Silvia Villalobos is a native of Romania, who lives immersed in the laid-back vibe of Southern California. She writes novels and short fiction....read more Her babies have come to life in Red Fez, Fiction365, and Pure Slush. You can visit her at silviatomasvillalobos.wordpress.com.
I am sitting at the bar with my friend Trina. She is arguing the same old points of love and commitment, but I’m only partially listening. I have seen a man. His hair is tousled, dark. The lion tattoos on his arms stand out; as does his Greek god build.
He moves past the candlelit tables, and I lose sight of him. Trina’s words, a collection of fragmented sounds, catch my attention again. I nod and say, “Yeah, I absolutely get that,” but I glance away, searching for the tall man.
A woman slides into the chair next to him. She is what some call a tart, wearing thigh-high stockings and a schoolgirl dress. Too much makeup. The candlelight casts a glow upon blood-red lips she traces with her tongue.
A hint of awkwardness passes between them, as if they just met. Of course, she’s the kind some men look to encounter in bars. The perfect tart. The man seems pleased, a smile easing onto his face, although a bit distant. Still unsure, exploring the scene for better possibilities. Our eyes meet, but only for a second. The woman pulls her chair closer and leans in cat-like, purring her way through the seduction game. Her arm snakes around him. She reaches up and whispers into his ear, moving her lips in the shape of words that can only be dirty—slowly, sensuously.
The waiter takes drinks to their table, beer for him and something with an orange slice on the side for her. All three engage in animated conversation, the server blocking my view.
Trina has my attention once more. She spews out an endless barrage of words that jump from topic to topic. She asks the questions and answers them herself, making it easy to feign interest in a bar full of cigarette smoke, meandering Mae Wests and Don Juans. I am thankful her back is turned to the candlelit tables; thankful she inhabits her own world, oblivious of all else. Then suddenly she stops and that alarms me. Trina points to my empty glass. “More wine?”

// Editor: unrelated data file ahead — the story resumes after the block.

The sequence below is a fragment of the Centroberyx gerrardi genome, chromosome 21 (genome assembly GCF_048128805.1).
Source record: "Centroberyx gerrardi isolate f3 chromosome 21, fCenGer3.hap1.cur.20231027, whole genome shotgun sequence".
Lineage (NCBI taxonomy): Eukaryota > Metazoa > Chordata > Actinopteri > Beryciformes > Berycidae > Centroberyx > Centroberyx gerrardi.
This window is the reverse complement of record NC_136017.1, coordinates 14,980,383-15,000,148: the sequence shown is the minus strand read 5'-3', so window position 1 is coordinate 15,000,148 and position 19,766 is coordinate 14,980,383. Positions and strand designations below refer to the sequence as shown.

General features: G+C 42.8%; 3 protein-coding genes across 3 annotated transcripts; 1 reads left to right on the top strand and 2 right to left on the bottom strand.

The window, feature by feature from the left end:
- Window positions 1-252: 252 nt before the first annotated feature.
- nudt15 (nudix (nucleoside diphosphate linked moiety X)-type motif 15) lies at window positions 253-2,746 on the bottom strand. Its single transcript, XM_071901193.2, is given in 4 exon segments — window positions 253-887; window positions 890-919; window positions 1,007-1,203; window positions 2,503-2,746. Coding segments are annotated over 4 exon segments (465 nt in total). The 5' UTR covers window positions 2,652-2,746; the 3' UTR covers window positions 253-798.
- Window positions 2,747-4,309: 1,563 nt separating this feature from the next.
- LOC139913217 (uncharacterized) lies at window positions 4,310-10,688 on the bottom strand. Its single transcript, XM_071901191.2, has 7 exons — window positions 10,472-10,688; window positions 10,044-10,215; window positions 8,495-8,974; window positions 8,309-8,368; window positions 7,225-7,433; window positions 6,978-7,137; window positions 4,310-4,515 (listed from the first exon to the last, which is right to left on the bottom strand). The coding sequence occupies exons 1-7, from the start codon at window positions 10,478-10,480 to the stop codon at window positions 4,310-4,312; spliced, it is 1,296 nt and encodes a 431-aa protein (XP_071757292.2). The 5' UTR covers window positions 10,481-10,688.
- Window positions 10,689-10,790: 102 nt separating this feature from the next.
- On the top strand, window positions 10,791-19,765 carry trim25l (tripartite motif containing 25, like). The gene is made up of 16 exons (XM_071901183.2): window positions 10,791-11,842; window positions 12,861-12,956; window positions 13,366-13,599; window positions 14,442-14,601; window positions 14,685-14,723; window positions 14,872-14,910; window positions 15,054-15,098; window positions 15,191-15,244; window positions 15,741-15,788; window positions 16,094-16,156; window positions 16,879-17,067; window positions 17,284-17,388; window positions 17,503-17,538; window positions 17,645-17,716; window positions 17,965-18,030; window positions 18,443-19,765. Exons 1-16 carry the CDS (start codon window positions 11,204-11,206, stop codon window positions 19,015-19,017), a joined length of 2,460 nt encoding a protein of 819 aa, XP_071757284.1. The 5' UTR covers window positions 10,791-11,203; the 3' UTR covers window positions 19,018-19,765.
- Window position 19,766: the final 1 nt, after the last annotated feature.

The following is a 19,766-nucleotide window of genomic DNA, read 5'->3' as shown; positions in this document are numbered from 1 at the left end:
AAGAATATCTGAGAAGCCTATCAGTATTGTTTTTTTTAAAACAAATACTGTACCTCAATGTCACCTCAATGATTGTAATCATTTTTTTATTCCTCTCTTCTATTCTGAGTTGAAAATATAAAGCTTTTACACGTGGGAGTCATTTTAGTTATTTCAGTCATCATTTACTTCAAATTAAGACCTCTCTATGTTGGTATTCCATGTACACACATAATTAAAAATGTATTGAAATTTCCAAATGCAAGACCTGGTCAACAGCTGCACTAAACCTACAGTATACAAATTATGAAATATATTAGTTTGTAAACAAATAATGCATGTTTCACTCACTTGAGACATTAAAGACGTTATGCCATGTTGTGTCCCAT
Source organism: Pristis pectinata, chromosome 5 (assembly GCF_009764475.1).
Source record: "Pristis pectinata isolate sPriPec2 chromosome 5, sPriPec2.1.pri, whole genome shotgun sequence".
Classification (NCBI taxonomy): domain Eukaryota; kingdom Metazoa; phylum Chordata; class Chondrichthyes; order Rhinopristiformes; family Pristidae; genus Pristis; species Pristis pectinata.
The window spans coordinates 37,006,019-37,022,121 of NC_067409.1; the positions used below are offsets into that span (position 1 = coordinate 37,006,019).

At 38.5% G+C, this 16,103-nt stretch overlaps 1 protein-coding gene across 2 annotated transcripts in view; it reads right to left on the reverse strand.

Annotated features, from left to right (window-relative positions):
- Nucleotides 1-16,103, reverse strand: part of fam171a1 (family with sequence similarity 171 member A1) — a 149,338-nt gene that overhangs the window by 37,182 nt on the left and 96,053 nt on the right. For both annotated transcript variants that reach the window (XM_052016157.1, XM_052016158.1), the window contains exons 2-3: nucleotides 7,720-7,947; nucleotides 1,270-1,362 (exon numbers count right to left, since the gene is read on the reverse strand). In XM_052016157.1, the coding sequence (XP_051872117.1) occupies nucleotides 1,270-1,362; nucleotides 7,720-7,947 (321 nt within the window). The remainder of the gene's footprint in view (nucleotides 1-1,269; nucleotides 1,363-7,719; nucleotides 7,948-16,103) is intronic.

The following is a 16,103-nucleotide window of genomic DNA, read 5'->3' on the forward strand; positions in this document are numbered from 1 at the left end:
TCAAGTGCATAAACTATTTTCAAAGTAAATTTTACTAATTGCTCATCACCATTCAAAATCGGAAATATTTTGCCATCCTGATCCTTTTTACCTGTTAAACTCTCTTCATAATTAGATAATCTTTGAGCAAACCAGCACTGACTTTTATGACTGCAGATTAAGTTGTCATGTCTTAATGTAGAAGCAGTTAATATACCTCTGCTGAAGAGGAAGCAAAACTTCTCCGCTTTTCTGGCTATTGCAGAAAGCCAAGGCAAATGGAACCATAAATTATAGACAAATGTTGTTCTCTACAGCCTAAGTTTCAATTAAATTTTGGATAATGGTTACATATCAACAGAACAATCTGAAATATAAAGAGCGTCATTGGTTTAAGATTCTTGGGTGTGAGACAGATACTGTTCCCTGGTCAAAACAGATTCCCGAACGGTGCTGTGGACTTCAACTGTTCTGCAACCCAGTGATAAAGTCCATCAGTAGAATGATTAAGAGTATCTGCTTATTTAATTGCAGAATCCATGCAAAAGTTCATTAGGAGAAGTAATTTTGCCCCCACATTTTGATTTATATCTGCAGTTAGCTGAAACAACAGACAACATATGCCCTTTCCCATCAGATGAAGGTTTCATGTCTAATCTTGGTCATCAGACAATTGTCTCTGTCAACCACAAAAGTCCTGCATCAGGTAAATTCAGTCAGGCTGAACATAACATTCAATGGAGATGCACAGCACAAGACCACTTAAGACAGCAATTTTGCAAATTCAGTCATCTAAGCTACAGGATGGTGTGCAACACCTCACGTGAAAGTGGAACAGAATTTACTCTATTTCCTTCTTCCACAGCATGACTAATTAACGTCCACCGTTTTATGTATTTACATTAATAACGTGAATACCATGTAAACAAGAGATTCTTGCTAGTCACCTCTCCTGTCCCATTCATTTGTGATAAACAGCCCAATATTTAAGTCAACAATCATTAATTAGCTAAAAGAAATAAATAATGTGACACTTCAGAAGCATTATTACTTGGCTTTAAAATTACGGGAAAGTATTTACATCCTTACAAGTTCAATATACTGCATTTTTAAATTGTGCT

I nod, and she snaps her fingers at the bartender.
He looks at me again and I freeze like a stone. I should smile, but it’s a long way from drinks with Trina to flirting in a bar. There’s want in his eyes, something of a play, as if wondering which way to start the night—instant satisfaction or drawn-out sexual intrigue.
I recognize the butterflies I haven’t felt in some time. There’s fear, too. Not many steps separate danger from disaster. I wash it all down with wine and smile at Trina, who’s moved on to the prices of gas and lack of fashion sense in America. Trina is like that.
My head hurts. I should put an end to the game before it kicks off and go home. The life I live is not mine anymore, but it has some decent days. Marrying a cop sure changes a woman’s life—the work hours, the discipline, the ‘do as we please’ mentality.
The bartender pours again and I sip my wine. It’s a good way to erase home from my mind, the worry that I’ve gone too numb to be normal again. I daydream of a time when I finally do what I want. Run in the direction I desire, with a good man, the man I desire.
A hand falls on my shoulder. “Mia, you ok?”
My fantasy lost, I stare at Trina.
“You went all spacey on me. Sure you’re ok?”
“Miles away, but yes, I’m fine.”
The woman pulls at his arm. Soon, they are wrapped up in one another. She’s playing the seductress perfectly. Is it working? She laughs and steps away, swaying her hips in the direction of the bathroom.